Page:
It is a well-known principle in nature that where a problem exists, its antidote is not far away. And this is certainly true with the ‘fight or flight’ response. When we first learn TM the mind may be exposed to just a few seconds of deep silence which we may not even notice. But this is enough to give the body very deep rest, much deeper than in sleep. This has been called by scientists a ‘restructuring state’ because it produces physiological reactions exactly opposite to those of the ‘fight or flight response’.
The body’s natural healing mechanisms begin to function fully. Deep-rooted stresses and tensions are spontaneously dissolved, which clears our perceptions, reversing the cycle of stress accumulation and bringing relief to a wide range of human problems, both individual and sociological.
“I would describe (TM) as being an oasis in the midst of a dessert, a foothold in the vagaries of life… I know very, very, well how life can throw a curved ball, but having the benefit of an oasis within I have found the realities of life can be not an insurmountable trial but a challenge.” Peter Capon
Don’t we need stress to function efficiently?
This is an understandable and commonly asked question. We suggest that this is not a useful use of the word ‘stress’. Most of us enjoy some challenge in our lives which increases motivation and helps us achieve great things. But we all have a point (which varies from person to person) where that challenge can become pressure, and counter-productive. When you’re tired, feeling stressed and under pressure, you’re more likely to make mistakes.
Creativity comes from being clear-minded, calm and rested. The yogis of India have for thousands of years described the silence of meditation as a state of ‘restful alertness’, wide awake but still. When this quality is brought to the surface level of the mind after meditation, it replaces the nervous tension that so many had been relying on previously for stimulation. This has been an absolute revelation for thousands of meditators, who have found themselves more creative, clear headed, successful and stress-free as a result.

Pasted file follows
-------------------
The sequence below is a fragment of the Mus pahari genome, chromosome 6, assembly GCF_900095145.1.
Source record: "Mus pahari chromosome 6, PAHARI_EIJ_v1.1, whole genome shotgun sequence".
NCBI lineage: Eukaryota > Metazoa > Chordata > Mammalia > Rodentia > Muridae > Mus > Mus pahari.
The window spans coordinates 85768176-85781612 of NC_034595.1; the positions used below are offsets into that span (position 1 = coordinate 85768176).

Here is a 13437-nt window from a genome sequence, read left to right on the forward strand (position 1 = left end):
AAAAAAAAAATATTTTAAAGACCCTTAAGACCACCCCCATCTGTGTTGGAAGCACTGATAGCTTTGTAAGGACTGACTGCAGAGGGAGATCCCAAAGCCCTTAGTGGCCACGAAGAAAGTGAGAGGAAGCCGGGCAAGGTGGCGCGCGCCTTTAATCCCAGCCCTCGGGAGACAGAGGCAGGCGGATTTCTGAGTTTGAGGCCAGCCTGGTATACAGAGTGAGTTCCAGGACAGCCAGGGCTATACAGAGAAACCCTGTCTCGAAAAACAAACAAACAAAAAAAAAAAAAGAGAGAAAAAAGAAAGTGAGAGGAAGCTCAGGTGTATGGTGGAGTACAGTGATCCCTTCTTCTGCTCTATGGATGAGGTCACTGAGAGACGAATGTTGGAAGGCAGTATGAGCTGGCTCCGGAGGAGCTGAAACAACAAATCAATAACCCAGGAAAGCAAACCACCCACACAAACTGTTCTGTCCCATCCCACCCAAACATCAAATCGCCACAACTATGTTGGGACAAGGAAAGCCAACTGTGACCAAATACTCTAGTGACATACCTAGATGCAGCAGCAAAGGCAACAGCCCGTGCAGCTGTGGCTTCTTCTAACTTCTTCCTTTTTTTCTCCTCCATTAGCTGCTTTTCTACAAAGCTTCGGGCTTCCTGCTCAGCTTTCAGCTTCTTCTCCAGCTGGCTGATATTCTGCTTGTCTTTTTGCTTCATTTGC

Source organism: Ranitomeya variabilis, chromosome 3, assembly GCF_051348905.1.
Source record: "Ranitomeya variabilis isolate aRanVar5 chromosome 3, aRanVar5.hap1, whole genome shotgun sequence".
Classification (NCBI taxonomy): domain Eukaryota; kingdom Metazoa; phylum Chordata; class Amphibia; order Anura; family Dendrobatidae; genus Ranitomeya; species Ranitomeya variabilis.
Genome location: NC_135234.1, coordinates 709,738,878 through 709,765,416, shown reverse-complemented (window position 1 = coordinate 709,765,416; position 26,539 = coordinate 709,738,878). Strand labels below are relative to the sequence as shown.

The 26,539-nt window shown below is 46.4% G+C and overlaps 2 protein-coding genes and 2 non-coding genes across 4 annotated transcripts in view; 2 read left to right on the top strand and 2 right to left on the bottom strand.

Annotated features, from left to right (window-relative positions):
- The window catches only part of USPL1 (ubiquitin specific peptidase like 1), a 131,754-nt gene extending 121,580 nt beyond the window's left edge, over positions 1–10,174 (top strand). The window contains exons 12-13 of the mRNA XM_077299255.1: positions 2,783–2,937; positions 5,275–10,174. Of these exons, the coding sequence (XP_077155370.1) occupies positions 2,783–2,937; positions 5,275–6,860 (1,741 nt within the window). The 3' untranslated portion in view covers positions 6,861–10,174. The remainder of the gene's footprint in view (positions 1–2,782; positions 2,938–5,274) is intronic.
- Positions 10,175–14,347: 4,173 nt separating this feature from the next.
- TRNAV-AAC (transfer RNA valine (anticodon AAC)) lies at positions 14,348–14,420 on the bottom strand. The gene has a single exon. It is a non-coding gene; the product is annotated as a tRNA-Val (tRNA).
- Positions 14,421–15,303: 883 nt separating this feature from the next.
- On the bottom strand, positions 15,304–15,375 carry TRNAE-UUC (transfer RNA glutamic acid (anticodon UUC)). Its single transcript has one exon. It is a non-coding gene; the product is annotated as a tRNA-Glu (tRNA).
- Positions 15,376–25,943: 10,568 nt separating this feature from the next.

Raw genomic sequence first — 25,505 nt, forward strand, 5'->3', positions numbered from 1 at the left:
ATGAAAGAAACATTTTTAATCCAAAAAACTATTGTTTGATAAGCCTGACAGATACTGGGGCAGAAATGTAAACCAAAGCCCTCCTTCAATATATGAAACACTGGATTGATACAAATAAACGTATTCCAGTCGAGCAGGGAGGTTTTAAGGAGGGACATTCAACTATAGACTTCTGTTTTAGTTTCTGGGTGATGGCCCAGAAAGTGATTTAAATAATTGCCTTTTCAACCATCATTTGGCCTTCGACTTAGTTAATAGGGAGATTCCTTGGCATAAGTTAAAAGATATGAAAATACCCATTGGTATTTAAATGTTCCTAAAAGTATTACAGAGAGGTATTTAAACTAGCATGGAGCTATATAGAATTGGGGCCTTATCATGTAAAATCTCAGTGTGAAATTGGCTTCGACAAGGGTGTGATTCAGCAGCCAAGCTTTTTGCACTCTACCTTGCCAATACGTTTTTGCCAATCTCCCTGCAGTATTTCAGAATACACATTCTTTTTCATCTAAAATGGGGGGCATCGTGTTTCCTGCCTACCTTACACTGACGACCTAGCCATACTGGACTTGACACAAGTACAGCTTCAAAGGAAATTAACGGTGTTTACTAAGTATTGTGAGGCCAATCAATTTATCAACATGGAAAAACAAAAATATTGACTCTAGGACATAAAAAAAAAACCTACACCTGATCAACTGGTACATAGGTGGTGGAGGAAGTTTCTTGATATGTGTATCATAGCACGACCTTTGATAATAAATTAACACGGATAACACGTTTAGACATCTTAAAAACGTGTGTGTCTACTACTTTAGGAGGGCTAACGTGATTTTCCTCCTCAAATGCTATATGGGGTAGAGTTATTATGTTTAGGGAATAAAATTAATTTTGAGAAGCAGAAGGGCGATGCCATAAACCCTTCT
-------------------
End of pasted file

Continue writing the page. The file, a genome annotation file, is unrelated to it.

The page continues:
A number of studies have found that TM is more effective in reducing stress than ordinary rest. A meta-analysis of 32 studies showed that physiological and biochemical indicators of stress, such as respiration rate, plasma lactate level, and basal skin resistance decreased more than twice as much during TM as during ordinary sitting rest. [American Psychologist, 1987].
Several results suggest that the most settled periods of TM practice (known as transcendental consciousness), involve a unique physiological state, clearly distinguishable from sleep, drowsiness, or ordinary relaxation. These include: deep rest, increased orderliness and integration of brain functioning, and increased blood flow to the brain [e.g. International Journal of Neuroscience, 2000]. Also, features appear that are directly opposite to the physiological and biochemical effects of stress, such as decreased plasma cortisol, deep muscle relaxation, reduced physiological excitation with increased wakefulness [e.g. American Psychologist, 1987]. High EEG coherence during TM has been found to correlate with measures of mental development, emotional stability, self-development, self-awareness, and with lower anxiety and neuroticism [International Journal of Psychophysiology, 2001].
Please note: TM is not a replacement for your prescribed treatment, although it is likely to reduce your reliance on it over time. Always take medical advice and never decrease any medication unless advised by your doctor to do so
“I only learnt TM last year, and already my practice has had a huge impact on my life. I gave up a very stressful job (I had been putting it off for about three years) and have since set up as a freelancer and also started a second small business. I earn less money currently but I have felt my stress melt away and I am so much happier. My friends in their stressful jobs keep telling me how envious they are of my new life.” Helen Saunders